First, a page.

Designers / Diamonds / Equipment / Industry / Platinum / Silver / Technology

Christian Tse on the Future of Jewelry Manufacturing


To veterans of the jewelry industry, the name Christian Tse likely calls to mind high-end platinum jewelry in a distinctive mesh style. The L.A.-based designer founded his eponymous designer jewelry line in 1996 and quickly garnered a reputation for innovation, winning awards and attracting a steady stream of high-end retailers to his work.

In 2003, a customer of Tse’s approached him about manufacturing his signature platinum mesh for a private-label venture. The project was a success, and his private-label business took off. “Over the years I started understanding there was a bigger need for private-label manufacturing and there was more consistency when I worked with brands,” Tse tells JCK. “They’d order and pay on time. There were no returns.”

From the start, Tse employed technology that he borrowed from other industries and modified for use in jewelry (he’d often visit automotive and medical trade shows to see what was new). At first, he used electronic machines to solder chains before moving on to primitive CAD and 3D printing systems.

About six or seven years ago, Tse, whose company is based in a 6,500-square-foot factory in Monrovia, Calif., took a leap into the future of fine jewelry manufacturing when he transitioned from wax 3D printing—a process followed in most cases by traditional casting—to 3D printing directly in gold and platinum.

In 2019, Tse founded an additive manufacturing company called Formula 3D that develops ionized gold, platinum, and silver powders, partnering with a printer-maker in Massachusetts called Desktop Metal to execute the designs. “We are like the ink manufacturer and they are the printers,” Tse says.

Now, Tse is convinced that cutting-edge technology, some of which he’s using to make jewelry for today’s leading luxury brands, will soon help more jewelers fill the gap created by the lack of talented craftspeople.

“The whole industry has a challenge of finding talent in terms of jewelers and setters,” Tse says. “I was trying to be creative: How does one grow and expand their business at a time when our business is thriving, but we can’t find enough support to manufacture?”

Taking a page from companies like Tesla, Tse embraced robotics about a year ago, when he introduced a custom version of the VDK-2300 jewelry processing system developed by Flexible Robotic Environment, a Serbian company that specializes in robotic technology for the jewelry industry. The system can polish most rigid jewelry designs such as rings, earrings, hard bracelets, pendants, and brooches.

Christian Tse robot polisher
A polishing robot at Christian Tse’s jewelry manufacturing facility

“They are two-arm robots, straight from the automotive industry, where they’re using robots to polish and spray-paint cars,” Tse says. “And we have another machine that sorts diamonds. We can pour thousands of diamonds in a bin and the machine sorts them into little trays, taking an information profile—the size and diameter, the crown angle, all of that is recorded in a database.”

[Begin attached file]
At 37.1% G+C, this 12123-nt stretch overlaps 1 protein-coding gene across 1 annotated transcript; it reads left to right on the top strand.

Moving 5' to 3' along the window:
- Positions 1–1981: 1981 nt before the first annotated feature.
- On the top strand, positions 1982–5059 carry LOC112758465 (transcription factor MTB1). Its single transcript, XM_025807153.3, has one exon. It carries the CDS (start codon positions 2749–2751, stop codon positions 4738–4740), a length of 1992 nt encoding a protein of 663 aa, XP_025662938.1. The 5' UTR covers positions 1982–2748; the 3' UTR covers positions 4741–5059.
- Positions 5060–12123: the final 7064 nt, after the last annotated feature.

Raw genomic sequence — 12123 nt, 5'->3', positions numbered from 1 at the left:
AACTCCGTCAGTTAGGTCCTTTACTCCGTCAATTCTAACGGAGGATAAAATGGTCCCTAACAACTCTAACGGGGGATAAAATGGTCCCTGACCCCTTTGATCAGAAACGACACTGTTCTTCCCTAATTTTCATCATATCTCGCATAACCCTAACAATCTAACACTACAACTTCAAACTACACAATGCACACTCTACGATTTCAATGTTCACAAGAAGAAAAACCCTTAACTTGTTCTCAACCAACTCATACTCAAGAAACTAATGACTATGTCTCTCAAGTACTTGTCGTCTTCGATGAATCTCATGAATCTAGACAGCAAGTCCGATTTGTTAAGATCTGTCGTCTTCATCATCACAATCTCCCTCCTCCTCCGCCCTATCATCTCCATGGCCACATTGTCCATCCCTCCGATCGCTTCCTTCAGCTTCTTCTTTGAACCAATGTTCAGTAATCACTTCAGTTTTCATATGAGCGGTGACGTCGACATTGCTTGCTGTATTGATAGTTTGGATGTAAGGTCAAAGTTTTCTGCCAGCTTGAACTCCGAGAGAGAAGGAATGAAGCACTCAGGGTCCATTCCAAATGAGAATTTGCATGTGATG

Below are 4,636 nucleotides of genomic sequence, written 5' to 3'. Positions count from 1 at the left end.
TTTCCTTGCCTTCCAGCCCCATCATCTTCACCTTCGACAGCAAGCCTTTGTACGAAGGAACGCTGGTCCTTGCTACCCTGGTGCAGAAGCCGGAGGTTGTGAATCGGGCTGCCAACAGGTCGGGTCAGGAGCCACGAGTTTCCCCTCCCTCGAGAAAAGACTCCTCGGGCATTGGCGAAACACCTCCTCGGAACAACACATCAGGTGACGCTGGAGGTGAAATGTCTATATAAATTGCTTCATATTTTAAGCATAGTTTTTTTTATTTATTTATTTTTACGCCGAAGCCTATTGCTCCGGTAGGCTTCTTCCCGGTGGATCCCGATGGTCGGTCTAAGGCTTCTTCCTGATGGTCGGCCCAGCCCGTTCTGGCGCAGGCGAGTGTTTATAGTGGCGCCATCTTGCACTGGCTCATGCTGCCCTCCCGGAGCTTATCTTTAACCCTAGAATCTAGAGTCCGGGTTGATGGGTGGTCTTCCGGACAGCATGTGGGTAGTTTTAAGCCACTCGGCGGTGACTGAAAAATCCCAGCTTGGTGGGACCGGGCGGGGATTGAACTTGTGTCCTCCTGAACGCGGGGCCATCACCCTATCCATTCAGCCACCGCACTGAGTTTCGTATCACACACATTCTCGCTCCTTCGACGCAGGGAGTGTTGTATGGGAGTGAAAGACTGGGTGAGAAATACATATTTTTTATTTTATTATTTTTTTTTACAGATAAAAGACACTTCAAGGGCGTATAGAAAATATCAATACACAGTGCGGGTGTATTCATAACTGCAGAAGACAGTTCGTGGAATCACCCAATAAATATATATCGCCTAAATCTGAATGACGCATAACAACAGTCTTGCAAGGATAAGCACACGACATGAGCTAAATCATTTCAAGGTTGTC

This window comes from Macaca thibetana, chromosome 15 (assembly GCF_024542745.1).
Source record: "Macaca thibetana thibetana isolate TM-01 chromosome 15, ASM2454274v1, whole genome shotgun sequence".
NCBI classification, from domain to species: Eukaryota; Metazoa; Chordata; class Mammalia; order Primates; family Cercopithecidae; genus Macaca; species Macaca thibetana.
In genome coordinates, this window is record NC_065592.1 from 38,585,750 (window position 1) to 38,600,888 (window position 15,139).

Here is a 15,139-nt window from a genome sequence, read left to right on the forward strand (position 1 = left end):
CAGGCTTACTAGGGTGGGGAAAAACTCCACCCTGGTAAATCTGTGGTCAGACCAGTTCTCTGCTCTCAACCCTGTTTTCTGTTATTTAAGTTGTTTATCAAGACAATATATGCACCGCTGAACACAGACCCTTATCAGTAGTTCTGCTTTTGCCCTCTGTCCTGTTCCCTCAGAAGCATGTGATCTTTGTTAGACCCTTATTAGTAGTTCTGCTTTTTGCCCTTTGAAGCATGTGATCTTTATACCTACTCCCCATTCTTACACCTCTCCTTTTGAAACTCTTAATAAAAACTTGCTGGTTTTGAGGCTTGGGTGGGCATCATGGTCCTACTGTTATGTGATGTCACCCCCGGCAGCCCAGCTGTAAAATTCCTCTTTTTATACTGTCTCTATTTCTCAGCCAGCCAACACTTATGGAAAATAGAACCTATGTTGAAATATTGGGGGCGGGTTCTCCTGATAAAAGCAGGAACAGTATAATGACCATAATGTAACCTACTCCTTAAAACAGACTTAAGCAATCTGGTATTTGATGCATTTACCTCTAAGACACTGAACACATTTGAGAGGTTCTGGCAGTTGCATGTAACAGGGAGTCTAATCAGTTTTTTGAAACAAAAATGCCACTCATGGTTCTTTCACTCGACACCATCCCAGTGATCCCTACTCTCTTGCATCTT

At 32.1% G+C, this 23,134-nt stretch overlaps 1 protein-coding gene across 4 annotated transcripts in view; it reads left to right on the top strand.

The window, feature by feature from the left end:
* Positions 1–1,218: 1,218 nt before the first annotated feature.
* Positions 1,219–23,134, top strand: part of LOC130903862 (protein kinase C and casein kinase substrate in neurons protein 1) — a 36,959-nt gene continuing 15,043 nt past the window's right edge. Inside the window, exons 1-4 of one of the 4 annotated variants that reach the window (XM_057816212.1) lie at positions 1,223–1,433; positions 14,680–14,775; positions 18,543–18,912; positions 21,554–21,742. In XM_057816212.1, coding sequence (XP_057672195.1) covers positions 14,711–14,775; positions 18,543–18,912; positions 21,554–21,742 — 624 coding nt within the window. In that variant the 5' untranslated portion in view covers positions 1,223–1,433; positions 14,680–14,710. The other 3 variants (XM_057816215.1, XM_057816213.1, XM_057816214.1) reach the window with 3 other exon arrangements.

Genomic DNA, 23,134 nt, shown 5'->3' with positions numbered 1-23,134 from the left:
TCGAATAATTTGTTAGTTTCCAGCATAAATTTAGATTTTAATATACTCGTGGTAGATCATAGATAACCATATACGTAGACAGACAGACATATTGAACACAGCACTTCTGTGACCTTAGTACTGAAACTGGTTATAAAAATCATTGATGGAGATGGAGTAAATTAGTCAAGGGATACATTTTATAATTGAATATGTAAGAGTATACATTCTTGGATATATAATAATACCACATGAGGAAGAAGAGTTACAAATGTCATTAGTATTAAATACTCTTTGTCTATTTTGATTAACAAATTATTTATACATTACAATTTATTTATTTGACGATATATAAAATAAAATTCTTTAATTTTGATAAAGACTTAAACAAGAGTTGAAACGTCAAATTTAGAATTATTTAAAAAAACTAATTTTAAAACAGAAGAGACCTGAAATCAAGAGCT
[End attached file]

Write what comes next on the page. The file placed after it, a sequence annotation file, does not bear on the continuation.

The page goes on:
The trays of diamonds are then passed on to another robot that can set the stones with an unprecedented degree of precision. “When you see the robot working and it’s actually picking up and setting melee that’s 0.6 mm, your mind can’t fathom how machines can do this so accurately.”

The accuracy and efficiency enabled by technology are helping Tse cope with soaring demand for his services. Indeed, demand is such that he is currently renovating a 20,000-square-foot facility in Monrovia that’s due to be ready by the end of this year.

“We are over capacity now,” he says. “Existing clients are asking us for more. This is where our robotic polishing machine and setting is coming into play.”

On the horizon is an even more powerful technology enabled by artificial intelligence. Tse is currently creating AI-assisted design software, through a company called Bling, based on an AI platform developed by Nvidia.

“We’ll draw a line on an iPad and it will turn instantly into a band ring,” he says. “You let the computer know if you want diamonds there or rubies. It will do that instantly with prongs that are correct and connected to the ring.”

In about two years, Tse hopes to partner with retail jewelers, who can offer the AI-assisted design software to customers interested in customizing their jewelry online.

“Once a user designs their own ring, the computer will send the digital files and our machines will start manufacturing those pieces,” he says. “The goal for that team is that once we receive the designs and it hits our machines, we can ship in 24 hours. Someone can design on a Thursday and by Saturday you’ll have your ring.

“We have CAD designers in-house and it takes three days to a week to finish one CAD design,” Tse adds. “And with this, someone who has zero knowledge of jewelry can design their own ring in minutes. I think it’ll give more power to consumers to customize what they want. And it’s less than a couple years away.”

Top: Christian Tse in his manufacturing facility in Monrovia, Calif., where he uses robots for polishing and gem-setting (photos courtesy of Christian Tse Design & Manufacturing)

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By: Victoria Gomelsky

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